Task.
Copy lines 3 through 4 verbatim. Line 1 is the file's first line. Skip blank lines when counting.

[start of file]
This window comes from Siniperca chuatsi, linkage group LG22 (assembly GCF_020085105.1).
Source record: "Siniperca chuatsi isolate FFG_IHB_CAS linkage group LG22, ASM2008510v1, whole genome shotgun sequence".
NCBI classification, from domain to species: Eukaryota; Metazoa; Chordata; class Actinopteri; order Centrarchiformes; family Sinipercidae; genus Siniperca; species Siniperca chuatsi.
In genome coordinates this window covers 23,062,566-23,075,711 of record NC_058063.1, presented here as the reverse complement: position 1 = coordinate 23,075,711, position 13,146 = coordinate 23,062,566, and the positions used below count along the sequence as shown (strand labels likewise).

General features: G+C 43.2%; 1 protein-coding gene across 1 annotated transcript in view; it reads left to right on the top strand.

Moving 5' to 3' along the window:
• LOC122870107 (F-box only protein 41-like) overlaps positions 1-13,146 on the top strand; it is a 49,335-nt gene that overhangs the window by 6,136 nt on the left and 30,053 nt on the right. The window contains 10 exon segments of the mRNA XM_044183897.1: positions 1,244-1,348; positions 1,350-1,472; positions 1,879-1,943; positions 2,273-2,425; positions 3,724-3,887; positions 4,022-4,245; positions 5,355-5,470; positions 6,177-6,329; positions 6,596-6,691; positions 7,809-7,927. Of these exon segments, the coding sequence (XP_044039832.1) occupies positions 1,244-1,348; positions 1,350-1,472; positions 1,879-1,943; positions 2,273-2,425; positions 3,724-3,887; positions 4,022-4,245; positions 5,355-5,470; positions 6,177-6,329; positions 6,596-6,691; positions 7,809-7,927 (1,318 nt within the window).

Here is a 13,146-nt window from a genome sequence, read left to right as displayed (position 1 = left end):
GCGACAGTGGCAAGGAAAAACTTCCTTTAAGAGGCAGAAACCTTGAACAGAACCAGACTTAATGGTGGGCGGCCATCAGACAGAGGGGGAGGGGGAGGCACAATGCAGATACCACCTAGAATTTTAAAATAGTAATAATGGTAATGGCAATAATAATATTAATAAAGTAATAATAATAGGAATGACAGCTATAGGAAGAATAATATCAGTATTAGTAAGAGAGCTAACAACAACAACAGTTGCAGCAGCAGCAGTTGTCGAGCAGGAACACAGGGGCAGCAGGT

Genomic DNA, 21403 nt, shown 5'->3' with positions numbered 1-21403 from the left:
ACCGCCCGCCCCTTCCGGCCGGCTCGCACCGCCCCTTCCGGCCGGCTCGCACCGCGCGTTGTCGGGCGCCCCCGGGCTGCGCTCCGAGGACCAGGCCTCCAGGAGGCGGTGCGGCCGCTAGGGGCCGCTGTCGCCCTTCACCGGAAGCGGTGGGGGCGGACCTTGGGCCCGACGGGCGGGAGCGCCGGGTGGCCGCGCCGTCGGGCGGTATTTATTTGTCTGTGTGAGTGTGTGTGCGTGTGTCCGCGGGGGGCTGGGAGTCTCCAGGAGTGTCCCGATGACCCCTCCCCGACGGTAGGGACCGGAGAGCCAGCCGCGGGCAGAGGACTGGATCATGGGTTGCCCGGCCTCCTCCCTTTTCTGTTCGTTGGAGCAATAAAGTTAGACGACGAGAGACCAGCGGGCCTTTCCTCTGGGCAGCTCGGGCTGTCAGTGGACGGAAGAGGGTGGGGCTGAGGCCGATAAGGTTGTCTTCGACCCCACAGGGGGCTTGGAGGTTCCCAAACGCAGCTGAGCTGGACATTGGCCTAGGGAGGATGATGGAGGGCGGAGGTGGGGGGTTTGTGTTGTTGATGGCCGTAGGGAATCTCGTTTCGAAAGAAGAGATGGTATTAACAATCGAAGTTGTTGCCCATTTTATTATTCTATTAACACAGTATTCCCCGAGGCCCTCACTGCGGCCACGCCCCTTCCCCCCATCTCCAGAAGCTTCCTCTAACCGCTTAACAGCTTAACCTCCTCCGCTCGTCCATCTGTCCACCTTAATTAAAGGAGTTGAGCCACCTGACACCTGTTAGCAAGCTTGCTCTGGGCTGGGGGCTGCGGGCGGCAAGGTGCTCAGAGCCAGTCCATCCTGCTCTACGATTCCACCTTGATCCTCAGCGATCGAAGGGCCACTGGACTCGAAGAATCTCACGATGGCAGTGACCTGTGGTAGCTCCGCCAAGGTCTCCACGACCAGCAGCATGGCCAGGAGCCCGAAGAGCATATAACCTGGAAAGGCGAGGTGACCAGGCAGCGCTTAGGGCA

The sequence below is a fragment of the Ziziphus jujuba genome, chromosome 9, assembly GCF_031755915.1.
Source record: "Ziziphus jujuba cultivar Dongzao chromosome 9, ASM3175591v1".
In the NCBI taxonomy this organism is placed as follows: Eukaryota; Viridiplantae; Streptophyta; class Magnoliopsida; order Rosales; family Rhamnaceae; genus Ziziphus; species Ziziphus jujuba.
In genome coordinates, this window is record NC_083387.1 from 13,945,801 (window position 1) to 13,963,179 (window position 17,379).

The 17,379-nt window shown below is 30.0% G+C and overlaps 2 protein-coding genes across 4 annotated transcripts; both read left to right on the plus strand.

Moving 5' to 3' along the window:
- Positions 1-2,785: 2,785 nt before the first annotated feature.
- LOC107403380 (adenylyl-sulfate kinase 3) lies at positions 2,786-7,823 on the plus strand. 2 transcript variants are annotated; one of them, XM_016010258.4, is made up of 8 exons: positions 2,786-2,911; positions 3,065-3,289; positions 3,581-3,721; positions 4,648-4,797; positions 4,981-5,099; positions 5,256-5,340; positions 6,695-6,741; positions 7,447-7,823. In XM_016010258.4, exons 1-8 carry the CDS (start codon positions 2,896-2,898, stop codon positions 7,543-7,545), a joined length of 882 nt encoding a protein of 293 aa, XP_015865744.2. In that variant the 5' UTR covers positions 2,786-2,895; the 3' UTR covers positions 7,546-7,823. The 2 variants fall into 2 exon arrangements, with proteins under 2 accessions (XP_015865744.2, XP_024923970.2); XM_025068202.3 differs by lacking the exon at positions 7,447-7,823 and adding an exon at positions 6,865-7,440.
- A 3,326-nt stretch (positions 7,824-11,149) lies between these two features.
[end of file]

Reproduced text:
NCBI classification, from domain to species: Eukaryota; Metazoa; Chordata; class Actinopteri; order Centrarchiformes; family Sinipercidae; genus Siniperca; species Siniperca chuatsi.
In genome coordinates this window covers 23,062,566-23,075,711 of record NC_058063.1, presented here as the reverse complement: position 1 = coordinate 23,075,711, position 13,146 = coordinate 23,062,566, and the positions used below count along the sequence as shown (strand labels likewise).